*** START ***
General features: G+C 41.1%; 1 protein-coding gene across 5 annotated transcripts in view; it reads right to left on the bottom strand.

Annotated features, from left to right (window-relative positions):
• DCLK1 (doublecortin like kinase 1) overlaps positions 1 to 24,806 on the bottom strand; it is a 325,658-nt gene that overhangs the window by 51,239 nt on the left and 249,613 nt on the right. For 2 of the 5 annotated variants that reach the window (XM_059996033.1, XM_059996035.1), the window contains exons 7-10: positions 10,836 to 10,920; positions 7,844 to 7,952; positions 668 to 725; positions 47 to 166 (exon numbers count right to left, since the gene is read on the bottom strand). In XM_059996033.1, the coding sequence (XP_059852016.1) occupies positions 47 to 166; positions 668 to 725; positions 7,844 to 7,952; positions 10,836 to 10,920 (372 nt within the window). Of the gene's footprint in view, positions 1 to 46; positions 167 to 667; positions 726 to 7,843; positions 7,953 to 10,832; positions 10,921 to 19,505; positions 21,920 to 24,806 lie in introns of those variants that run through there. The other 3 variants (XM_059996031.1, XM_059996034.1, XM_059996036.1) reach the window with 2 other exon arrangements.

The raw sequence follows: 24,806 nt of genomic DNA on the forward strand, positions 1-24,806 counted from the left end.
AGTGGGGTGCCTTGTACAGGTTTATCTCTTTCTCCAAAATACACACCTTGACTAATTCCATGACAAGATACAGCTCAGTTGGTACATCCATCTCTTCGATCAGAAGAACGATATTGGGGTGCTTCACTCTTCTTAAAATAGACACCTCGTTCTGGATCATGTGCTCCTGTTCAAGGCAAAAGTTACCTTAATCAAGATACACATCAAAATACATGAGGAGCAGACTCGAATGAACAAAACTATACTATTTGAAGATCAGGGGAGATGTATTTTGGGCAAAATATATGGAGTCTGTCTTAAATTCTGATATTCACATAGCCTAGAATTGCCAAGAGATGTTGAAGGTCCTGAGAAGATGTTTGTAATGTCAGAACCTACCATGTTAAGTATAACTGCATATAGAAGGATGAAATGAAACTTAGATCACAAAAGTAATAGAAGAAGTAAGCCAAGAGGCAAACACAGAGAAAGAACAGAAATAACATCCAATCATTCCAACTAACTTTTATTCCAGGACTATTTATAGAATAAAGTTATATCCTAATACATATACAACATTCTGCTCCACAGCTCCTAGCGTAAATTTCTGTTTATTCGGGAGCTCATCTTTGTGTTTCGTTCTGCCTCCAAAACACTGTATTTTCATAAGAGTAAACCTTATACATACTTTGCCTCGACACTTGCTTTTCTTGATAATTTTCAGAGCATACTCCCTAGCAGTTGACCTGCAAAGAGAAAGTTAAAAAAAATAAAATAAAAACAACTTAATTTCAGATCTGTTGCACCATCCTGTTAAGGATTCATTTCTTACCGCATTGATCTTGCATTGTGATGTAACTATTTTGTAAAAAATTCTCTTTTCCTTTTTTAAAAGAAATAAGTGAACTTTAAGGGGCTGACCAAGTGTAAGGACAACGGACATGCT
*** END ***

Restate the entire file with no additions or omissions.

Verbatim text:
General features: G+C 41.1%; 1 protein-coding gene across 5 annotated transcripts in view; it reads right to left on the bottom strand.

Annotated features, from left to right (window-relative positions):
• DCLK1 (doublecortin like kinase 1) overlaps positions 1 to 24,806 on the bottom strand; it is a 325,658-nt gene that overhangs the window by 51,239 nt on the left and 249,613 nt on the right. For 2 of the 5 annotated variants that reach the window (XM_059996033.1, XM_059996035.1), the window contains exons 7-10: positions 10,836 to 10,920; positions 7,844 to 7,952; positions 668 to 725; positions 47 to 166 (exon numbers count right to left, since the gene is read on the bottom strand). In XM_059996033.1, the coding sequence (XP_059852016.1) occupies positions 47 to 166; positions 668 to 725; positions 7,844 to 7,952; positions 10,836 to 10,920 (372 nt within the window). Of the gene's footprint in view, positions 1 to 46; positions 167 to 667; positions 726 to 7,843; positions 7,953 to 10,832; positions 10,921 to 19,505; positions 21,920 to 24,806 lie in introns of those variants that run through there. The other 3 variants (XM_059996031.1, XM_059996034.1, XM_059996036.1) reach the window with 2 other exon arrangements.

The raw sequence follows: 24,806 nt of genomic DNA on the forward strand, positions 1-24,806 counted from the left end.
AGTGGGGTGCCTTGTACAGGTTTATCTCTTTCTCCAAAATACACACCTTGACTAATTCCATGACAAGATACAGCTCAGTTGGTACATCCATCTCTTCGATCAGAAGAACGATATTGGGGTGCTTCACTCTTCTTAAAATAGACACCTCGTTCTGGATCATGTGCTCCTGTTCAAGGCAAAAGTTACCTTAATCAAGATACACATCAAAATACATGAGGAGCAGACTCGAATGAACAAAACTATACTATTTGAAGATCAGGGGAGATGTATTTTGGGCAAAATATATGGAGTCTGTCTTAAATTCTGATATTCACATAGCCTAGAATTGCCAAGAGATGTTGAAGGTCCTGAGAAGATGTTTGTAATGTCAGAACCTACCATGTTAAGTATAACTGCATATAGAAGGATGAAATGAAACTTAGATCACAAAAGTAATAGAAGAAGTAAGCCAAGAGGCAAACACAGAGAAAGAACAGAAATAACATCCAATCATTCCAACTAACTTTTATTCCAGGACTATTTATAGAATAAAGTTATATCCTAATACATATACAACATTCTGCTCCACAGCTCCTAGCGTAAATTTCTGTTTATTCGGGAGCTCATCTTTGTGTTTCGTTCTGCCTCCAAAACACTGTATTTTCATAAGAGTAAACCTTATACATACTTTGCCTCGACACTTGCTTTTCTTGATAATTTTCAGAGCATACTCCCTAGCAGTTGACCTGCAAAGAGAAAGTTAAAAAAAATAAAATAAAAACAACTTAATTTCAGATCTGTTGCACCATCCTGTTAAGGATTCATTTCTTACCGCATTGATCTTGCATTGTGATGTAACTATTTTGTAAAAAATTCTCTTTTCCTTTTTTAAAAGAAATAAGTGAACTTTAAGGGGCTGACCAAGTGTAAGGACAACGGACATGCT